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Learn About Famous Coins, Notorious Errors and the People Who Collect Them


Coins can become famous for many different reasons. Sometimes a coin becomes well-known because it is worth a princely sum of money, such as the $5 million 1913 Liberty Head Nickel. Other times, the coin is famous because it depicts an important historical event, such as the gloating ancient Roman denarius issued by Brutus after he assassinated Julius Caesar. Some coins are famous just because they exist and hundreds of millions of people use them every day. Perhaps the most interesting famous coin type is the error coin, such as the Presidential "Godless" Dollars. And don't forget the collectors themselves...
  1. Famous Coin Profiles
  2. Error Coins and Die Varieties
  3. Presidential Dollar Errors

Famous Coin Profiles

Every coin type has a story behind it, whether it's the $20 gold piece that sold for $7.6 million, or the 1913 Nickel that went for $5 million. Find out why some coins are worth astronomical sums of money, and learn about some of the most curious designs ever placed on coinage. For example, post World War I America issued a Quarter Dollar with a topless Lady Liberty on it! When Brutus assassinated Julius Caesar, he issued a coin to celebrate, way back in ancient Roman times! Learn the stories behind famous coins, and the common ones, too.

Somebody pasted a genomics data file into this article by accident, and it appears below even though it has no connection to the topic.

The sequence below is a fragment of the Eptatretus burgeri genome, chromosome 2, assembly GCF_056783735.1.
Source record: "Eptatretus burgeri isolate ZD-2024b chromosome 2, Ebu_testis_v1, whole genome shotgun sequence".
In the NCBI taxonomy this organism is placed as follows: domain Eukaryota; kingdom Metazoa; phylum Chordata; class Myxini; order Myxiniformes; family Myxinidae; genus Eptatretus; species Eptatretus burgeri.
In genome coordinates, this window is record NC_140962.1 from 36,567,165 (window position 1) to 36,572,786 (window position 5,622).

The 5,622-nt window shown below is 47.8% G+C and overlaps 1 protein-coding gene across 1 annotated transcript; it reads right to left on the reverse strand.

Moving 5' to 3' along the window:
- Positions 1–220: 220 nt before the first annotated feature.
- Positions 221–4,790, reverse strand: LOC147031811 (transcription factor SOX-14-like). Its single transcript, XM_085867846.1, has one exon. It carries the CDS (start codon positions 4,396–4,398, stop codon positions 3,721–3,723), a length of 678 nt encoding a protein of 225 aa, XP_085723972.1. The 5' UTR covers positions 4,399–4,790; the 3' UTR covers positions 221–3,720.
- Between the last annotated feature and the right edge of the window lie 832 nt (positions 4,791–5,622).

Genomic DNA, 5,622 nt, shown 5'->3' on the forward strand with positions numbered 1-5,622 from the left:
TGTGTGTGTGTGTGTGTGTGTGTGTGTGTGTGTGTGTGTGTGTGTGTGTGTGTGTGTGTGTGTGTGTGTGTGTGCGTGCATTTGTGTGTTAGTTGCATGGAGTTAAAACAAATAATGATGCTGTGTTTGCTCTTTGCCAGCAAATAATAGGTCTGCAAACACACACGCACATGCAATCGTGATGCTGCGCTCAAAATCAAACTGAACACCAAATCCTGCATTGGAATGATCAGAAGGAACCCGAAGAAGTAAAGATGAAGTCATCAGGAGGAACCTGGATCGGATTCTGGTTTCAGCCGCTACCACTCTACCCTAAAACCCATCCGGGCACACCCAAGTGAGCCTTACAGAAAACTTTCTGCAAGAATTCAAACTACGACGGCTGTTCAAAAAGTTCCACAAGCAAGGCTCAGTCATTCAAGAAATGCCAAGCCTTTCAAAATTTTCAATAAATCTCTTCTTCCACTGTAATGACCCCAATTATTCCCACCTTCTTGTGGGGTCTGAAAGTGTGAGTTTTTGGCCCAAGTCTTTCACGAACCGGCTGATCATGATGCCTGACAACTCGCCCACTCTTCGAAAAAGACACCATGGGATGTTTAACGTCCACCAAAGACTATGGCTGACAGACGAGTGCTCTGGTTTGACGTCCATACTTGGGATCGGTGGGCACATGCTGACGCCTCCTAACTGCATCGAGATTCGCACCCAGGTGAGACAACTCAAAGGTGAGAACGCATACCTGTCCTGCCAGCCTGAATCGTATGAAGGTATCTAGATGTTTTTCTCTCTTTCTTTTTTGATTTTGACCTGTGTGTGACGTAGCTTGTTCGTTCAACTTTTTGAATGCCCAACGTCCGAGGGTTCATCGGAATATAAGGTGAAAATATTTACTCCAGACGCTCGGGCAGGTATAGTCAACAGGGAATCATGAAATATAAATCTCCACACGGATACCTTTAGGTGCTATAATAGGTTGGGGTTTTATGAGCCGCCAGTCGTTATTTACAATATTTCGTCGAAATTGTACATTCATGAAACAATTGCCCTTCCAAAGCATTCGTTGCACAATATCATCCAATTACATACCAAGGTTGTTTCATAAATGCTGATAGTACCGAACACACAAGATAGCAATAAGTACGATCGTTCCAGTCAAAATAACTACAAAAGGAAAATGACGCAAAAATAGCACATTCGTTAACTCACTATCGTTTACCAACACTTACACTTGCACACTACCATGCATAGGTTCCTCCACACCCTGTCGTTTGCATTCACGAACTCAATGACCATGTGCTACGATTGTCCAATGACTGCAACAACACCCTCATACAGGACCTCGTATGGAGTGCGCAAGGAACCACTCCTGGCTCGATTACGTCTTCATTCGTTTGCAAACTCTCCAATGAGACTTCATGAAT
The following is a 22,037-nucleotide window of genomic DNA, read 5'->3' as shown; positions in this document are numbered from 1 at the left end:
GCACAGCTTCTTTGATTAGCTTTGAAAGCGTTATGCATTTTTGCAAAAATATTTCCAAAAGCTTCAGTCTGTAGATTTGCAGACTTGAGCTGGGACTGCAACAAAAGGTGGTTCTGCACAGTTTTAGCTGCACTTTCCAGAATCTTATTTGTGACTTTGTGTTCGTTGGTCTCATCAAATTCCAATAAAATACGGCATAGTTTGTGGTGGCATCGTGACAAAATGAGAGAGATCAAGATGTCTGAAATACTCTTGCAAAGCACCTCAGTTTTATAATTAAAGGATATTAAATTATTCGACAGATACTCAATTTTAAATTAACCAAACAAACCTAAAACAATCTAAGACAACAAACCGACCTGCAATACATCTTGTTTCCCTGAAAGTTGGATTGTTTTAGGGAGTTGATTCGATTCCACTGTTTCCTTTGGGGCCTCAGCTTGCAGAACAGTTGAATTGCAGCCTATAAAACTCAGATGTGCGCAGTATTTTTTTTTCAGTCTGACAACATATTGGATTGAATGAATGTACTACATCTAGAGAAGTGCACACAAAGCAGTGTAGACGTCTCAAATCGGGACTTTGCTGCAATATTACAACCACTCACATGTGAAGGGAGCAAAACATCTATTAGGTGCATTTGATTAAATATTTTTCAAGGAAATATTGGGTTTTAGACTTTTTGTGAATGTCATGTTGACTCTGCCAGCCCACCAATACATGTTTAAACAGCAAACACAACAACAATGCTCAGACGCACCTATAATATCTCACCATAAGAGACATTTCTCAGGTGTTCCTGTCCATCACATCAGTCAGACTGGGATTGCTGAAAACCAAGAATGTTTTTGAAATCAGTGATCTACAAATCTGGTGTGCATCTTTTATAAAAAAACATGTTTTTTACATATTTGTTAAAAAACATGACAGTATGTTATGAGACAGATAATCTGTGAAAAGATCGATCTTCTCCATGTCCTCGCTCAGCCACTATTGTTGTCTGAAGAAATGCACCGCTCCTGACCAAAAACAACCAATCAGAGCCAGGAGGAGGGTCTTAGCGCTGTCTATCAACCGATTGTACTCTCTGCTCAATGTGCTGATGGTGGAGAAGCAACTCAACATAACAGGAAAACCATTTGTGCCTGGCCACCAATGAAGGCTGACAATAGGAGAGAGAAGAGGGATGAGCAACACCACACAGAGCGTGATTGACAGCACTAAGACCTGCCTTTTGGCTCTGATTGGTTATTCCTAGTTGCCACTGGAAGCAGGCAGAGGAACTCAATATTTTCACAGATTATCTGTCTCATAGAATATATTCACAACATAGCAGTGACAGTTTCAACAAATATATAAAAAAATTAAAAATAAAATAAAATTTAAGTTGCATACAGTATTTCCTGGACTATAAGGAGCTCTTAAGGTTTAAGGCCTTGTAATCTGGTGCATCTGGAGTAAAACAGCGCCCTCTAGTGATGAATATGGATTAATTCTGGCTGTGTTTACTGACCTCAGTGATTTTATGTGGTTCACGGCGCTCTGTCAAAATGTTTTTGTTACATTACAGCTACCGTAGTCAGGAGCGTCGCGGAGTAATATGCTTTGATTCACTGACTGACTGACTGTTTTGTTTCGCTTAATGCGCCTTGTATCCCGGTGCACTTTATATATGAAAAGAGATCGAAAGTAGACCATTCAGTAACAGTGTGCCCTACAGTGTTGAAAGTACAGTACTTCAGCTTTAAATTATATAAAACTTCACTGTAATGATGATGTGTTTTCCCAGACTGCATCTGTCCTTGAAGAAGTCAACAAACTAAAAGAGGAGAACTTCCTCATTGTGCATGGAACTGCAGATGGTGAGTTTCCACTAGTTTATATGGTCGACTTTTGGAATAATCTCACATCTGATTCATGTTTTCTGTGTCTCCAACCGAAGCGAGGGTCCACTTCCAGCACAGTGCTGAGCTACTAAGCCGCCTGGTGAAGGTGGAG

Error Coins and Die Varieties

Mint error coins have become a popular collecting area, ever since people discovered that certain State Quarters that were being found in people's pocket change were worth hundreds of dollars each. Then came the Presidential Dollar errors, with missing edge lettering on some, and double edge lettering on others, plus a whole slew of other Presidential Dollar error coin types. The notion that you could find a certain 1969-S penny in your pocket change that is worth $35,000 has everyone hoping they didn't spend one for lunch today! Do you know what to look for?

Presidential Dollar Errors

The Presidential Dollars have a new feature in the lettering around the edge of the coins. Although the U.S. had used edge lettered coins in the distant past (last seen in the early 1930's,) the process of lettering the Presidential Dollars was different than the old type of edge lettering. The Mint was bound to have an adjustment period while they worked out the kinks in this dramatic new style of coin design, but nobody could have predicted the hundreds of thousands of Presidential Dollars that were missing whole edge inscriptions, or that got the edge inscriptions twice. And that's just the beginning...

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